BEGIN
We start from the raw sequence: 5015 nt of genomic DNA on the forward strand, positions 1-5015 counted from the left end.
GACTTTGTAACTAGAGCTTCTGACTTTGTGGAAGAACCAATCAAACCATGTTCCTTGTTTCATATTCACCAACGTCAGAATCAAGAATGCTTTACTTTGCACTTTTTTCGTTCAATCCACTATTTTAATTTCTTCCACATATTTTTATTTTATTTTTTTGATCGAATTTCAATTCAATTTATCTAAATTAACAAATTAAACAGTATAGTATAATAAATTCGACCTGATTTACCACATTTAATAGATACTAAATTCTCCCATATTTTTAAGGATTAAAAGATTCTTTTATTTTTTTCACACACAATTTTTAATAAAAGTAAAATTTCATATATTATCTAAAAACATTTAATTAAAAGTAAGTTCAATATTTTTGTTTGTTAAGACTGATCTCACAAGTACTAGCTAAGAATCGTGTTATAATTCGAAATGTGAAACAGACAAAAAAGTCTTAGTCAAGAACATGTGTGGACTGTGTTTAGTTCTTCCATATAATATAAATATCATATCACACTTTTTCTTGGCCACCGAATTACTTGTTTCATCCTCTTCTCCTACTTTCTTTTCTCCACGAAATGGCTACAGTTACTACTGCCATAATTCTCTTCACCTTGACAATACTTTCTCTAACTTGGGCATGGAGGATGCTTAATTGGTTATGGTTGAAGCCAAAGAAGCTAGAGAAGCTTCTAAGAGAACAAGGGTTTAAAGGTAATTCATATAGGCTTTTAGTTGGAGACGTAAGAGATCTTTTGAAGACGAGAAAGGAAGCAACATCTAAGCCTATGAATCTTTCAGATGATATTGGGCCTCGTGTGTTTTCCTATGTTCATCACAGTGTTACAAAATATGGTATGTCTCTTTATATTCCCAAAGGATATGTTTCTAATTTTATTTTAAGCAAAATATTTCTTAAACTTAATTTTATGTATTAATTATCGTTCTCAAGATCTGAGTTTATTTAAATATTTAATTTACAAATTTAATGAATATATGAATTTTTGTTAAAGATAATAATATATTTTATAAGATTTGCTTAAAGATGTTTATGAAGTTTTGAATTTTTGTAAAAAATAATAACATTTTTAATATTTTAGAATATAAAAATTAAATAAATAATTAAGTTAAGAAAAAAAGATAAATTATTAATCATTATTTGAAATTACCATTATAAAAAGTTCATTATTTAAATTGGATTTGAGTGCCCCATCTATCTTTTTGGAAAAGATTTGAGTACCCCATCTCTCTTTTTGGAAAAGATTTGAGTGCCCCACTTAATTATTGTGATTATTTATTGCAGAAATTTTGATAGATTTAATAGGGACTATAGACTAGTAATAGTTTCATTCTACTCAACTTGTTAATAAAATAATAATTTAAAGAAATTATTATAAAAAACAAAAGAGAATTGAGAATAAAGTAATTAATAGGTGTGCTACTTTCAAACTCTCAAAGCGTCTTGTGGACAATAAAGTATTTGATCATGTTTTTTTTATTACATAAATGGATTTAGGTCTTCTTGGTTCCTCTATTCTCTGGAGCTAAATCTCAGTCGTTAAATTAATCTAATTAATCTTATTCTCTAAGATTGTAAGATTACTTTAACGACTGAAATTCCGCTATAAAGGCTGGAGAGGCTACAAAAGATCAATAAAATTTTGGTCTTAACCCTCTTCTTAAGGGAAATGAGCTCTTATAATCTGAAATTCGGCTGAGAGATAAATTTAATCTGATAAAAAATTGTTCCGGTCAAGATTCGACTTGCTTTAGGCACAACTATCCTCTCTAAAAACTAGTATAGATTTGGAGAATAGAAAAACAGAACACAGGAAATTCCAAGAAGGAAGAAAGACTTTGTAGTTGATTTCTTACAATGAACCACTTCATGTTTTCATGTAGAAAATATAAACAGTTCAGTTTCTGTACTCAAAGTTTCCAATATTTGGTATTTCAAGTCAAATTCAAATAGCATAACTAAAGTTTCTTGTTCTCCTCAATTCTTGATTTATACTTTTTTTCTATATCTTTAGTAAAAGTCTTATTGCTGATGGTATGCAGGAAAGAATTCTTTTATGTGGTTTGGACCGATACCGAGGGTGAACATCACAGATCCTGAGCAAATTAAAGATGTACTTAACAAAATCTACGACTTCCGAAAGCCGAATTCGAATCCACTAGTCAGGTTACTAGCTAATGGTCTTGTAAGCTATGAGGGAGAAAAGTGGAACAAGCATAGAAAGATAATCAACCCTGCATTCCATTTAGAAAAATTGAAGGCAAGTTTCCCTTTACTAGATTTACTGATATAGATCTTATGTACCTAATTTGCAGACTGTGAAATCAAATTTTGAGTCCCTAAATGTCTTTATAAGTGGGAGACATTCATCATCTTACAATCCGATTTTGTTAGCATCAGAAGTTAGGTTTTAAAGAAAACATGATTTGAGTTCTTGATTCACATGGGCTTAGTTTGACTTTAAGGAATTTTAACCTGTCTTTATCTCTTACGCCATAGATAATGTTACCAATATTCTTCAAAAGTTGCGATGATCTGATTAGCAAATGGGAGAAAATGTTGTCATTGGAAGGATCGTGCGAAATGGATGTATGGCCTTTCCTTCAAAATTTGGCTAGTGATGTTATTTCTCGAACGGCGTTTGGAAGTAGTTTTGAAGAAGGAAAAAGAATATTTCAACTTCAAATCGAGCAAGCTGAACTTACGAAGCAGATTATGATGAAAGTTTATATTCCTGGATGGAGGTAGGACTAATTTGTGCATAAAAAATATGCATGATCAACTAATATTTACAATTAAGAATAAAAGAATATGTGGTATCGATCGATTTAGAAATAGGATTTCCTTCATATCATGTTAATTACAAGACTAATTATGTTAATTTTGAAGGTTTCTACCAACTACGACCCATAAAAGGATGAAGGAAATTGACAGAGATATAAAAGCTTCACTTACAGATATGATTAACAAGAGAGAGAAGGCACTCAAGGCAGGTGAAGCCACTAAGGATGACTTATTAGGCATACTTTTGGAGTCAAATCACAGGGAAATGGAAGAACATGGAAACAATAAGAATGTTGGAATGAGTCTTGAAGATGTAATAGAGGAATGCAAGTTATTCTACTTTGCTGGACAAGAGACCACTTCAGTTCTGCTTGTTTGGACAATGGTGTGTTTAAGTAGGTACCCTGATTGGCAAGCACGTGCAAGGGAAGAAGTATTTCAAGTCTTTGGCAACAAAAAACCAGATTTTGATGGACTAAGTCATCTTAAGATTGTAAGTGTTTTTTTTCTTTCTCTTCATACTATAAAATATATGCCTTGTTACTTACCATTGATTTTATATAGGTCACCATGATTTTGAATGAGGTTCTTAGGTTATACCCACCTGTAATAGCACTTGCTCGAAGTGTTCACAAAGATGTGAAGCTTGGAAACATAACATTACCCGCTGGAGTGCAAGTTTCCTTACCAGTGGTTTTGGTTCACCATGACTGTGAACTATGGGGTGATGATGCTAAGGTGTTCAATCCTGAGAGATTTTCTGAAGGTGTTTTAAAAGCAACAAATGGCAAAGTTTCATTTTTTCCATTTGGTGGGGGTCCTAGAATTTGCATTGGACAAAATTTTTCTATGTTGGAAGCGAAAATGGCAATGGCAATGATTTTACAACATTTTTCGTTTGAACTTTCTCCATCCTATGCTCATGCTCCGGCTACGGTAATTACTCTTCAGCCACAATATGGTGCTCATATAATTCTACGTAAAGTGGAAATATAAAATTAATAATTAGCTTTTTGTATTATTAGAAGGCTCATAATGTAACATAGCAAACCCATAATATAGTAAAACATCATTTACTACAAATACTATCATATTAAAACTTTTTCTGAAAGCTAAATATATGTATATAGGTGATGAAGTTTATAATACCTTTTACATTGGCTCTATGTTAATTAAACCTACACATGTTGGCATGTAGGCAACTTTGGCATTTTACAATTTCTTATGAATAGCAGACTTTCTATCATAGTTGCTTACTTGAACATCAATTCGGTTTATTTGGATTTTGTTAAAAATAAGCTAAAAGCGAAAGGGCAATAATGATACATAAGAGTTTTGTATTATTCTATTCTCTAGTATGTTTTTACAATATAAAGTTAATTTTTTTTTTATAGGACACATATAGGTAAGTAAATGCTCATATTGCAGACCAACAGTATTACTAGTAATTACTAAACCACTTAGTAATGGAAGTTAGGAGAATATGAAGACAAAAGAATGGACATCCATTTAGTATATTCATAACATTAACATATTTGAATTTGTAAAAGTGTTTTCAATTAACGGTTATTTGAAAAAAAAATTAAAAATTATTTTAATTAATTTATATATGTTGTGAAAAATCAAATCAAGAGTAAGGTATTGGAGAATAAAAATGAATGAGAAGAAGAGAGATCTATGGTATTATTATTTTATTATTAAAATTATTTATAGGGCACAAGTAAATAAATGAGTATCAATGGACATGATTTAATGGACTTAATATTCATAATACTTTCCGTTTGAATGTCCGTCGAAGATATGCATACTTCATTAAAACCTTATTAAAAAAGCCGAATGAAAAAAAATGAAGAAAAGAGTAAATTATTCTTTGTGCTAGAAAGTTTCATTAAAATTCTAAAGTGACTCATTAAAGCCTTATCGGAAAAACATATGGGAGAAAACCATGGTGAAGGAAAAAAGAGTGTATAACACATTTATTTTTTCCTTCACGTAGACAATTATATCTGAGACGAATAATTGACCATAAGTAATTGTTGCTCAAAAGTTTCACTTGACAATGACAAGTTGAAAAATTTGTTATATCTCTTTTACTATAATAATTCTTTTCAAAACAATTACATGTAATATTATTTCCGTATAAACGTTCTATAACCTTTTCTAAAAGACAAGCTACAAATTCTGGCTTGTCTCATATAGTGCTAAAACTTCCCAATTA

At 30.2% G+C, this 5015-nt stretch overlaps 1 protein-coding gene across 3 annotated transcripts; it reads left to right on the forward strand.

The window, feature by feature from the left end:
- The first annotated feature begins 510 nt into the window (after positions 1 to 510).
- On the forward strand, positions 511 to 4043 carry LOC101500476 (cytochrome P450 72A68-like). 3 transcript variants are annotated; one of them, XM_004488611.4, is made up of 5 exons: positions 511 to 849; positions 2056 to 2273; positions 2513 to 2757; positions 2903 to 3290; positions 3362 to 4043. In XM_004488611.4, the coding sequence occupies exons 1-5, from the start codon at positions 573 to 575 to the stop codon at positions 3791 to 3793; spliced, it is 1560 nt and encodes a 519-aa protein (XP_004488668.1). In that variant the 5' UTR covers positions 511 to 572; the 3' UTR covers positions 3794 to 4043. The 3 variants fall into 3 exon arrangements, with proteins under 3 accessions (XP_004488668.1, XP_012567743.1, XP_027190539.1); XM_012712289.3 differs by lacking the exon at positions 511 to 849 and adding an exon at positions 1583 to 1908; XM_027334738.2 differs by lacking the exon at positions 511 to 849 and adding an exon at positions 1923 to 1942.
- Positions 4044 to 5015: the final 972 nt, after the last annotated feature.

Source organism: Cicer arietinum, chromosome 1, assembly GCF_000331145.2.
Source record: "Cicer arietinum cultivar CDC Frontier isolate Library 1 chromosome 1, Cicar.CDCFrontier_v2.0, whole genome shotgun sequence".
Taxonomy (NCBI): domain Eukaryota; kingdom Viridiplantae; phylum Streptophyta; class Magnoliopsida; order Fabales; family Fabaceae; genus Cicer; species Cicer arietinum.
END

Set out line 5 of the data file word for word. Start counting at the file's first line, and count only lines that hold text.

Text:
- The first annotated feature begins 510 nt into the window (after positions 1 to 510).